Twenty-two letters of our English alphabet are used in Romaji, but L, Q, V, and X do not appear as there are no similar speech sounds in Japanese. The only letters occurring by themselves are the five vowels, A, E, I, 0, D, and the consonant N (or M). All other letters appear in combinations of two or three. Only a single one-letter word exists - E. All words end in a vowel or N. Digraphs and trigraphs always end in a vowel. The vowels may be short or long. Long I is always doubled and written as II, to avoid confusion between I and T. The other four vowels are sometimes doubled to indicate the long sound, as AA and EE, or a line is placed above them, e.g., O and U. In the trigraph SHO at the end of a word the ideograph for U is add when the O is long. C, F, and J occur only in the syllables CHI, FU, and JI, in Riimaji. They are absent in Nippongo. Consonants doubled are NN, PP, SS and TT. When the combination HA is a part of a word in Kana characters it is pronounced and written in Romaji as HA; but when it occurs alone as a two-letter word it is pronounced and written WA. Whenever KA appears by itself at the end of a sentence it is not a word but indicates interrogation. If the letter N occurs before B or P it is pronounced and written as M. The word NO has many meanings and may also be used as the apostrophe ('). It is a contraction for the . word MONO and may be further contracted to N', in this particular case. KOTO is used occasionally in the place of NO.
The number twelve is written Ju Ni. Thirty-five is San Ju Go (3
times 10 plus 5).
The names of the numerals are as in Chinese:
1 - Ichi 6 - Roku
2 - Ni 7 - Shichi
3 - San 8 - Hachi
4 - Shi 9 - Ku
5 - Go 10 - Ju
Some examples of changes from Romaji to Nippongo are:
SHI becomes SI FU becomes HU
CHI " TI JI " ZI or DI
TSU " TU DZU " DU
SHI and Y A, or SHA, becomes SYA
CHI and YA, or CHA, " TYA
JI and YA, or JA, " ZYA
SHI and YU, or SHU, " SYU
CHI and YU, or CHU, " TYU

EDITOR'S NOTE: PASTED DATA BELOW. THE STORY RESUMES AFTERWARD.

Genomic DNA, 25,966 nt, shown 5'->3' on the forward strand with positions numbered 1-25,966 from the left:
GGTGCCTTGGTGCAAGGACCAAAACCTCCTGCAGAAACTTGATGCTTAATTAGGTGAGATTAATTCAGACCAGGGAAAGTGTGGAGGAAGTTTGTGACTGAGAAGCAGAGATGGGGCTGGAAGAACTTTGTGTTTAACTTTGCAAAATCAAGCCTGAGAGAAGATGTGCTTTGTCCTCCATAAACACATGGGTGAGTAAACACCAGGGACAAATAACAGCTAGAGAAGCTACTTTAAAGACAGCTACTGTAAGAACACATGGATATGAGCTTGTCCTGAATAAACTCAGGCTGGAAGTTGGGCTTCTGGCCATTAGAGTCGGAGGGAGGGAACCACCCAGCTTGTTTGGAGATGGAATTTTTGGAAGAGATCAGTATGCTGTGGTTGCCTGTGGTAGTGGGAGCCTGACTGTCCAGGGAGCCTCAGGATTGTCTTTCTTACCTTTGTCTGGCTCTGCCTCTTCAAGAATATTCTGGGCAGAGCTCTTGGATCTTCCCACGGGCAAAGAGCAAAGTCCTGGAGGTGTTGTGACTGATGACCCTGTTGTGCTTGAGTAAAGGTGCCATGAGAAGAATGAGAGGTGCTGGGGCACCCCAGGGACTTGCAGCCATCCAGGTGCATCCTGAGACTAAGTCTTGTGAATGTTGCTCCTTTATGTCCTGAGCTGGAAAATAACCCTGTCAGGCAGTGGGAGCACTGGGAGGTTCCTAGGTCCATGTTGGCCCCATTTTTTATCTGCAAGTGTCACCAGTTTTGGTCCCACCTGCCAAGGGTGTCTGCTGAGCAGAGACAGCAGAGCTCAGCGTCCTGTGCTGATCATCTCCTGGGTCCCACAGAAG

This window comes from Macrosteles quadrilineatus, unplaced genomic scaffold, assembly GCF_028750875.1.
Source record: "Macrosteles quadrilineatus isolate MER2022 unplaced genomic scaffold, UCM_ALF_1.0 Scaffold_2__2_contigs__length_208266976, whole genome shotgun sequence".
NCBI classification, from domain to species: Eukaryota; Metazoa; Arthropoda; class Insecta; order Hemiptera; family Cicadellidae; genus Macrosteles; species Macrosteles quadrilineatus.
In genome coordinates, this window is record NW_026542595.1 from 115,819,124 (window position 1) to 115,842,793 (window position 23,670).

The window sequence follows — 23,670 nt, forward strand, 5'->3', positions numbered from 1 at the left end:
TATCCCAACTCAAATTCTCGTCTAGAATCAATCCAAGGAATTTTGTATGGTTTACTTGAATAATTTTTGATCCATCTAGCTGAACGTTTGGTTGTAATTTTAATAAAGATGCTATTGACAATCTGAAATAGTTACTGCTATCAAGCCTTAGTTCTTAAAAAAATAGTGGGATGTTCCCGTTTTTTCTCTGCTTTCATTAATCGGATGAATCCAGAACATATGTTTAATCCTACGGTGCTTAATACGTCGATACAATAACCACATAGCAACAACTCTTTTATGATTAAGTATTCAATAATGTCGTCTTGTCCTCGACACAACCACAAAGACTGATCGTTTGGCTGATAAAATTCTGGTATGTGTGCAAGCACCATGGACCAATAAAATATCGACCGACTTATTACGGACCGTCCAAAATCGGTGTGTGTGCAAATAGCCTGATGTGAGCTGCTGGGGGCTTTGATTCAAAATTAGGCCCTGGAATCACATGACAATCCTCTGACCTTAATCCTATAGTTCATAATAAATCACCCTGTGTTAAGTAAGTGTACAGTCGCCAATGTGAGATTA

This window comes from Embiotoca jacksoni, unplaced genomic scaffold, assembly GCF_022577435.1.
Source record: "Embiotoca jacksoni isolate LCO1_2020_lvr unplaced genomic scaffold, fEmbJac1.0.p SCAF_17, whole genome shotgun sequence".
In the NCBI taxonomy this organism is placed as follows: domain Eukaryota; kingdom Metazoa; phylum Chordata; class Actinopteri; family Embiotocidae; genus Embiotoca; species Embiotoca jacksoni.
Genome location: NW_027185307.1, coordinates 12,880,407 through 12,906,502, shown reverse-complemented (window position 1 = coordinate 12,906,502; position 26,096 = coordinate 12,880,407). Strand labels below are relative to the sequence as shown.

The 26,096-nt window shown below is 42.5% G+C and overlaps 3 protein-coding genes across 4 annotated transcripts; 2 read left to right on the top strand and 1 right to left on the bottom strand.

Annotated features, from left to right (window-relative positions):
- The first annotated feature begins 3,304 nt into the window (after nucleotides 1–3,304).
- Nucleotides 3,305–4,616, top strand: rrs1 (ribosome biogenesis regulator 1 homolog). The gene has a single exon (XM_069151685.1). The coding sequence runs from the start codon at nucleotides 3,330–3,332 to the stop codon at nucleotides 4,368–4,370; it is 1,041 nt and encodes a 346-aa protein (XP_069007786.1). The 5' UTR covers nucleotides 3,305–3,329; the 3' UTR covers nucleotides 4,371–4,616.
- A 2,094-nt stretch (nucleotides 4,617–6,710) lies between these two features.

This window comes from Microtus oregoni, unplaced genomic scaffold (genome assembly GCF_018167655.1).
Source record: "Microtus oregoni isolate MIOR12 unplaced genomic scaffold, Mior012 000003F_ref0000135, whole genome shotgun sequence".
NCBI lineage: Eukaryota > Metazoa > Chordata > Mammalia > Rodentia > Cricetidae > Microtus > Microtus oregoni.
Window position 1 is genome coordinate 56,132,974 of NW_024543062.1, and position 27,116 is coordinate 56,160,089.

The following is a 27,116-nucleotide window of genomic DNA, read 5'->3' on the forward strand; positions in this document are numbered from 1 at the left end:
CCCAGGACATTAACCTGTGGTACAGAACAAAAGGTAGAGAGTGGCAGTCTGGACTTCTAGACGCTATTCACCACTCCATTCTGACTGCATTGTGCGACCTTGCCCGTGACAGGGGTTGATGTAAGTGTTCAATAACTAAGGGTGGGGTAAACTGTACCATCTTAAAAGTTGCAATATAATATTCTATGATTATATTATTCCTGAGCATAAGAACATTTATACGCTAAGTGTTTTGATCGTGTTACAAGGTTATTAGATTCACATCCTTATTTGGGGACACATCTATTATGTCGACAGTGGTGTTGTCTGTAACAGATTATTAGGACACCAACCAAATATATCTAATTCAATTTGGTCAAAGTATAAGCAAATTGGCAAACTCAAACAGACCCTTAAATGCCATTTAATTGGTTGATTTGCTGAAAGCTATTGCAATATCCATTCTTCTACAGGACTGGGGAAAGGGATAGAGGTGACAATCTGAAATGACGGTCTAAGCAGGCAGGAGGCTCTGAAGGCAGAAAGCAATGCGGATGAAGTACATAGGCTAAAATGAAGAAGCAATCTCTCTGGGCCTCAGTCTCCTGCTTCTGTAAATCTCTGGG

JI and YU, or JU, " ZYU
SHI and YO, or SHO, " SYO
CHI and YO, or CHO, " TYO
JI and YO, or JO, " ZYO
The spellings of words are changed, e.g.:
UJI to HUJI
SHINTO to SINTO
SHIMA to SYAMA
CHOSEN to TYOSEN
This chart, designed by Charles E. Holden, shows the characters of the Japanese language in order of frequency of appearance. In each group are Roman letters showing the English spoken equivalents or "Romaji"; the dots and dashes of the Japanese Morse code; the heavy characters of the Katakana ideograph equivalents; and the lighter Hirakana equivalents, used principally for letter writing and newspaper type. There is only one set of ideographs for the numerals, and the telegraph code equivalents are the same as in International Morse. The code symbol for a hyphen is also used before a vowel to indicate that it is long. Note that some characters have two groups of dots and dashes for their code equivalents.
The effect of the Nippongo modification may be seen in these tables of single-letter frequency of occurrence. A count of telegraph text is also shown; the tendency to omit unimportant words and to abbreviate results in somewhat different figures. Note that in Nippongo the occurrences of C, F and J have dropped to zero. The literary Romaji statistics have been reduced from a count of 5118 letters.
Here is a table of digraphs and their supporting single vowels, listed in order of frequency of appearance in the Japanese language, based on a literary text count of 2524 (Holden). There are no other digraphs. These data can be used only after Japanese characters have been translated into Romaji, of course.
The author is indebted to Messrs. Charles E. Holden and Frank L. Jackson, both of New York City, whose studies of the Japanese language have been helpful in the preparation of this article. The chart on page 24 is the work of Mr. Holden.